Stony Brook has an even larger group of transfers and at even more critical positions. Scott arrived this year after playing two seasons at Providence. Former Western Michigan starter Leighah-Amori Wool and Scott both average 6.1 PPG in their first season with the Seawolves. They also added Nairimar Vargas-Reyes from Florida Southwestern State.

The biggest test was integrating a new point guard. Dingle arrived this year after two seasons at Kent State. She has become the team’s leader in scoring, steals and assists and is second in minutes played. Her 3.6 APG and 1.8 SPG both rank in the 93rd percentile according to Her Hoop Stats, although she has struggled with turnovers at 3.4 per game.

Trying to get everyone on the same page while in the middle of the pandemic was a challenge, but it is one they believe they have conquered.

“I think we all have learned throughout this season and in a short amount of time really because we’ve only had 20 games in the season versus 30,” Zeise said. “I think we’ve really done a great job of adapting to our strengths. Our point guard, Asiah Dingle, she’s new this year to our team, but I really think that she’s stepped up in her role. And I think we’re really all finally learning how to play with her, play together. And she’s learning how to play with us, where to get our post players the ball, where to make the reads in our transition. I think that she’s been really effective for us.”

McCombs believes the peculiarities of the season also affected the team’s offense.

“Our 3-point shooting isn’t as good as we would like it to be,” she said. “It has been better in years past. I think some of that is just not having been able to get in the gym all summer exactly like we wanted to with that preseason. No excuses, but just not having that type of hands on opportunities with our players.”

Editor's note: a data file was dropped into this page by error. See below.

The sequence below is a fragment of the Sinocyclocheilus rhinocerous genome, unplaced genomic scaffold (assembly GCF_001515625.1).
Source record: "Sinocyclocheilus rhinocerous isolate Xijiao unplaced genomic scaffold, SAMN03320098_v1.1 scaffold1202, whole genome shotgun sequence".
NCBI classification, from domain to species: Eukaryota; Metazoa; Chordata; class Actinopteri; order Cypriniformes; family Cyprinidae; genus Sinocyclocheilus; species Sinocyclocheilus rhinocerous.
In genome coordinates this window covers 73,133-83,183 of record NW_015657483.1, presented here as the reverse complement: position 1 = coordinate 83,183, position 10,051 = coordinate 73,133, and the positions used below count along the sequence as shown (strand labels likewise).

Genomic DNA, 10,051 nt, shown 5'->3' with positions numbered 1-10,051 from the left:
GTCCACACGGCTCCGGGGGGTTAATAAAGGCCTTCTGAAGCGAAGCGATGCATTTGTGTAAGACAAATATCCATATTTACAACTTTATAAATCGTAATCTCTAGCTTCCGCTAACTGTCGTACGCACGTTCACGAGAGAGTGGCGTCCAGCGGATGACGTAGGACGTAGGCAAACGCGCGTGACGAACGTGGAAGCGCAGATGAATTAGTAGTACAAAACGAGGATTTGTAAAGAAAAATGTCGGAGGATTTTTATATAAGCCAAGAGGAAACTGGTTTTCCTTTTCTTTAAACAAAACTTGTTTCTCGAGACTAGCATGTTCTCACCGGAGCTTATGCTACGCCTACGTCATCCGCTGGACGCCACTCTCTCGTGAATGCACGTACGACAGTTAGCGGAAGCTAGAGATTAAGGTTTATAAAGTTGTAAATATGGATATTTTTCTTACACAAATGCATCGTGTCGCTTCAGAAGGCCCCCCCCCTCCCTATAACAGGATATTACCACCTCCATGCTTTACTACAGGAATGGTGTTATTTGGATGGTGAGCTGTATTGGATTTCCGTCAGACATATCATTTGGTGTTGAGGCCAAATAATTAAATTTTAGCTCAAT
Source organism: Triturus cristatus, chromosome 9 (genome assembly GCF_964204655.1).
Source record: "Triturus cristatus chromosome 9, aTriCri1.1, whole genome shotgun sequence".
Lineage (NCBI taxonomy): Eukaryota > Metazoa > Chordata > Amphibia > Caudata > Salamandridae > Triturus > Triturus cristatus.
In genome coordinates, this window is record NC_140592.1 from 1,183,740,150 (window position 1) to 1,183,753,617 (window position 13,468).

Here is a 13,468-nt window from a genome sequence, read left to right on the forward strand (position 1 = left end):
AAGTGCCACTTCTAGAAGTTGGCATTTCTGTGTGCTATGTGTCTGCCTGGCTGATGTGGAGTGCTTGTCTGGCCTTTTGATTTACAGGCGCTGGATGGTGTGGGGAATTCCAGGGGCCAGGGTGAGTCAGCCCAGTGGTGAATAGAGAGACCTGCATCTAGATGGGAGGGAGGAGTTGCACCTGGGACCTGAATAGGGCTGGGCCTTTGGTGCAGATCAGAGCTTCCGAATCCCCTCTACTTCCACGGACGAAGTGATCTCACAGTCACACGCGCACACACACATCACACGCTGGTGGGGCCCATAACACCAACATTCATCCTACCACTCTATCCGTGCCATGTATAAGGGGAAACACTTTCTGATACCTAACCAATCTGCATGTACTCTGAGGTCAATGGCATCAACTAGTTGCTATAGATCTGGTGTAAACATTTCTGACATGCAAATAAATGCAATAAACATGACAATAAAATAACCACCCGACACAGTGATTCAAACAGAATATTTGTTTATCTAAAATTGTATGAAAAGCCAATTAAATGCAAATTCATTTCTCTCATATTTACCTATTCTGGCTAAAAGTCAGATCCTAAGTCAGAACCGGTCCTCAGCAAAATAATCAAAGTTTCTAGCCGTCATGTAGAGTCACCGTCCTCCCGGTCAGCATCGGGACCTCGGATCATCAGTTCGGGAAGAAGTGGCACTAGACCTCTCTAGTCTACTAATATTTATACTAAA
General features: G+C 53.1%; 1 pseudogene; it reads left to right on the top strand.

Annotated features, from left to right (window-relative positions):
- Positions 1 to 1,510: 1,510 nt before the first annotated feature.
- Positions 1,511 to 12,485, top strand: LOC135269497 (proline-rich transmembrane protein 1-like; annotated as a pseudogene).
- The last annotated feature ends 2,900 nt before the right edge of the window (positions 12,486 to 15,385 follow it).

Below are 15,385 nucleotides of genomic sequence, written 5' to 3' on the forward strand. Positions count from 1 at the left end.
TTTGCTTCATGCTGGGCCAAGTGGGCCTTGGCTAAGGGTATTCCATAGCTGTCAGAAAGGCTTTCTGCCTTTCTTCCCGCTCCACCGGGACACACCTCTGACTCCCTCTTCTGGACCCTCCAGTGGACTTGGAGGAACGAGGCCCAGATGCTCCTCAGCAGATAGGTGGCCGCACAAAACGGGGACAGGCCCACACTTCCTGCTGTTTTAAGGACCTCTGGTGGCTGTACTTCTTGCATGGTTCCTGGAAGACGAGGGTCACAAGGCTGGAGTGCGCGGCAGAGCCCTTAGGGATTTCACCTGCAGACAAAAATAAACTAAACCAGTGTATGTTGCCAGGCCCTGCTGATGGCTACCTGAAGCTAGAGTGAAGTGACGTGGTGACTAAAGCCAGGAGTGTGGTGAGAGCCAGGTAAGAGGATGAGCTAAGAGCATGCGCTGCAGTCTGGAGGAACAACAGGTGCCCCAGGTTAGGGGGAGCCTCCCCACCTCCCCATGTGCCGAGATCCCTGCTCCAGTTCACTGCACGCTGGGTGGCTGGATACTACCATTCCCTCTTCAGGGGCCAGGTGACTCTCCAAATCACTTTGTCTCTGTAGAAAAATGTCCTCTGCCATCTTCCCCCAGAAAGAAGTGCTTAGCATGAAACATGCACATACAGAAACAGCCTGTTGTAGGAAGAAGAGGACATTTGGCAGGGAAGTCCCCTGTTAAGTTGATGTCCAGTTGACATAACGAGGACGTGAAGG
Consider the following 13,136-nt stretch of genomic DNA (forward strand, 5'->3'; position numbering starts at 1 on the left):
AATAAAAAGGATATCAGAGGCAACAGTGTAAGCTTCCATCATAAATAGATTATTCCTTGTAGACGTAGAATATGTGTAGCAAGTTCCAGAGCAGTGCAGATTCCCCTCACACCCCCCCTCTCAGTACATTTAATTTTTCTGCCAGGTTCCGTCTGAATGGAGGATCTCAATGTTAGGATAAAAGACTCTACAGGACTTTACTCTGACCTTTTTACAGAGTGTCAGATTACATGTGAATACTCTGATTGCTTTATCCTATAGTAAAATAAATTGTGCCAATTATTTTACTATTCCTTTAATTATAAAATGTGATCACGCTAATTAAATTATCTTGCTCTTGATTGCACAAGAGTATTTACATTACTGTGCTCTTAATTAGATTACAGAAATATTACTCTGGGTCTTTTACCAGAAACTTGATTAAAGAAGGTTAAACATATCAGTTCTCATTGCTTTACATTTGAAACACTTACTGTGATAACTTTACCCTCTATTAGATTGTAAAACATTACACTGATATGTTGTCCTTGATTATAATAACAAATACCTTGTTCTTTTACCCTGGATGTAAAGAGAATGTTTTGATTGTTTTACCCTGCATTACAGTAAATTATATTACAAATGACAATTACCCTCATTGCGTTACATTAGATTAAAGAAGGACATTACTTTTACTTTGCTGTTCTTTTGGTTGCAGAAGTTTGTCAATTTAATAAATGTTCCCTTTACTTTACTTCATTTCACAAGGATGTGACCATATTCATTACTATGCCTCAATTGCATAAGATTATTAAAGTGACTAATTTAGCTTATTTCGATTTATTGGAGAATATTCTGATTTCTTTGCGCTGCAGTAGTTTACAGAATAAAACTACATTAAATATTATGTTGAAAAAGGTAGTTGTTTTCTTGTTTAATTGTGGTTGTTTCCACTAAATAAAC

The biggest commonality between the two teams? Both are experiencing the tournament for the first time as a group. Arizona has not been to the NCAA Tournament in 16 years. Stony Brook is making its first appearance in program history.

Aari McDonald made her feelings about that known via a letter on The Player’s Tribune. Some of those feelings were echoed by Stony Brook.

“Just so rewarding for the hard work and perseverance,” McCombs said about watching her players clinch their berth. “It’s been seven years but just these last two years, just really seeing the growth of this program and all the things that we talked about and the buy-in and having a player-led team. You know, just those things matter, and that’s when they believe in it and that’s when it works. I can stand up and give pep talks and try to motivate but when it comes from within, which I feel like we are, they’re where they believe in it, they’re talking about it. They’re not just calling each other out and holding each other accountable, but they’re calling each other up to a higher standard and a different type of a level. And that’s what I know. You know we’re being successful teaching the right things because they’re leading the team.”